The funding model is innovative indeed, although I think if we would scale this up, it would be in the end the same science money that is also paying the conventional OA publishing fees, because I can’t see companies acting as patrons on a large enough scale (I mean hundreds of million Euro) to make this applicable for a large share of publications. But maybe I’m wrong, maybe companies would more readily become article patrons than funding research, good to try this out.

  2. H Florian,

    Interesting summary. Admittedly, I haven’t checked recently, but have PoS dealt with <a href="http://www.scilogs.com/theoretically_speaking/peerage-of-science-a-publishing-revolution/"my concerns from a couple of years ago, that ProcPoS would essentially be redundant?

    I think you touch on a similar issue above, but they appear to conflate pre- and post-publication peer review with this system.

    If the pre-publication peer review has value, authors will make changes, and the published article will no longer reflect the problems highlighted during the PoS review process. If the pre-pub peer review only highlights trivial, irrelevant or incorrect ‘problems’ with a submitted article, I don’t really want to read it in ProcPoS.

    Like I say, I may be out of date with their format, but it sounds like you’ve given it a good look – any thoughts?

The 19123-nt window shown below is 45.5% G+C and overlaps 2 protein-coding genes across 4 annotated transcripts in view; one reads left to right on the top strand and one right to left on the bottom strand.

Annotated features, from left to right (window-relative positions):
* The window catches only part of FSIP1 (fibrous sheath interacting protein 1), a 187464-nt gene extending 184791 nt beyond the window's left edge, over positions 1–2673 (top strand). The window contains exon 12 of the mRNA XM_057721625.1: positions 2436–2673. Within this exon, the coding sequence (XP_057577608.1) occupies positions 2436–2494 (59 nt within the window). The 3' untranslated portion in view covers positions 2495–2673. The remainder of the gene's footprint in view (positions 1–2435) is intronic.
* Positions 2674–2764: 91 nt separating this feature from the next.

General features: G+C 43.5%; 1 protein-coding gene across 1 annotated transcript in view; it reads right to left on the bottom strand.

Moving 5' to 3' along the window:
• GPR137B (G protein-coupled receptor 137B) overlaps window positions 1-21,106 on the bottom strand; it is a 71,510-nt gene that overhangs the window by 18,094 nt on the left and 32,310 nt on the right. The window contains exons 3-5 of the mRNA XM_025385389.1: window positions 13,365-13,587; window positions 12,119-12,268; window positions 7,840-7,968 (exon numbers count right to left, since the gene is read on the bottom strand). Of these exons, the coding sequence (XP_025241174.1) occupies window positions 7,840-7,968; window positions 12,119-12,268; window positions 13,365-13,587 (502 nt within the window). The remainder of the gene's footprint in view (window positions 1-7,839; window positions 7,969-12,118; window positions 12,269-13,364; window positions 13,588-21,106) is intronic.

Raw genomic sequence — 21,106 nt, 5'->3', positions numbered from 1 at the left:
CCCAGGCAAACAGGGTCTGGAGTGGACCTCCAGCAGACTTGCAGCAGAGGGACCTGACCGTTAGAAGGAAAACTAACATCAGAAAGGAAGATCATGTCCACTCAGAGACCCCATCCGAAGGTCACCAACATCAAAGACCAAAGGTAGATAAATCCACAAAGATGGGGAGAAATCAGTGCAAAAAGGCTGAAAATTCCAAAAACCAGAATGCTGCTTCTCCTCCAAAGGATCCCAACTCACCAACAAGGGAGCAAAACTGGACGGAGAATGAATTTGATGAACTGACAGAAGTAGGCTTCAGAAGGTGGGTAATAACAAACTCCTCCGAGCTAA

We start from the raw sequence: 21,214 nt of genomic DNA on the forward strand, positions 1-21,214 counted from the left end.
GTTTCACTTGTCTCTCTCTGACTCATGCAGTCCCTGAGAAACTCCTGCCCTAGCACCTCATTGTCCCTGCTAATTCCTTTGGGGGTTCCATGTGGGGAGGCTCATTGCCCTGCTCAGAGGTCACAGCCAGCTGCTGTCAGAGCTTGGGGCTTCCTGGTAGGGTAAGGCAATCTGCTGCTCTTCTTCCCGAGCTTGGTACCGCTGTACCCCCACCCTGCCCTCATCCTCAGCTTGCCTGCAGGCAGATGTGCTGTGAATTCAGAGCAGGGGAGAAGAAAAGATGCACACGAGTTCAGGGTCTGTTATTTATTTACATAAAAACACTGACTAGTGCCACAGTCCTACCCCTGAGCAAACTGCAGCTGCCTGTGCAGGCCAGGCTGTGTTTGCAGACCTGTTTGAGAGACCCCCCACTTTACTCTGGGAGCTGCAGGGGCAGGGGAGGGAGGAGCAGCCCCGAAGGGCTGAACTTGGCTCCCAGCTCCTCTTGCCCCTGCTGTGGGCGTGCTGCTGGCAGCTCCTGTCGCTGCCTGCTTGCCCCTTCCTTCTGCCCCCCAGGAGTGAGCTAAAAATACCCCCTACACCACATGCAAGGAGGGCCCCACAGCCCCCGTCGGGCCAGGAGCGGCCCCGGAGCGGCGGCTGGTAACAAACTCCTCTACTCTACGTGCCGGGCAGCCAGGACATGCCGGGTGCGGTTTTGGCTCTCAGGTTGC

• Hi Mike,

      see my corrections above, besides publishing reviews, it is also possible to submit a normal “response” to a published article, so that would be a regular “post-publication” interaction. But sure, quite a few of the articles will probably originate from pre-publication peer review, so your question is valid.

      I don’t think it’s possible to make some general statements about the format at the moment, I mean, the format is about two pages of text, the question how the authors are going to use it, and at the moment there are only a few articles online, so I feel it’s a too small samplesize to pass judgment on the general content.

      That being sad, I guess your feeling might be quite accurate, but I’m not sure if that really makes the articles completely redundant. I want to take out one example, the article http://www.peerageofscience.org/proceedings/2014_e3/ . In this text, the authors basically recapitulates the review process, what they suggested, what the authors did, and what they didn’t, and gives his opinion about the final paper. Is that redundant? Yes and no.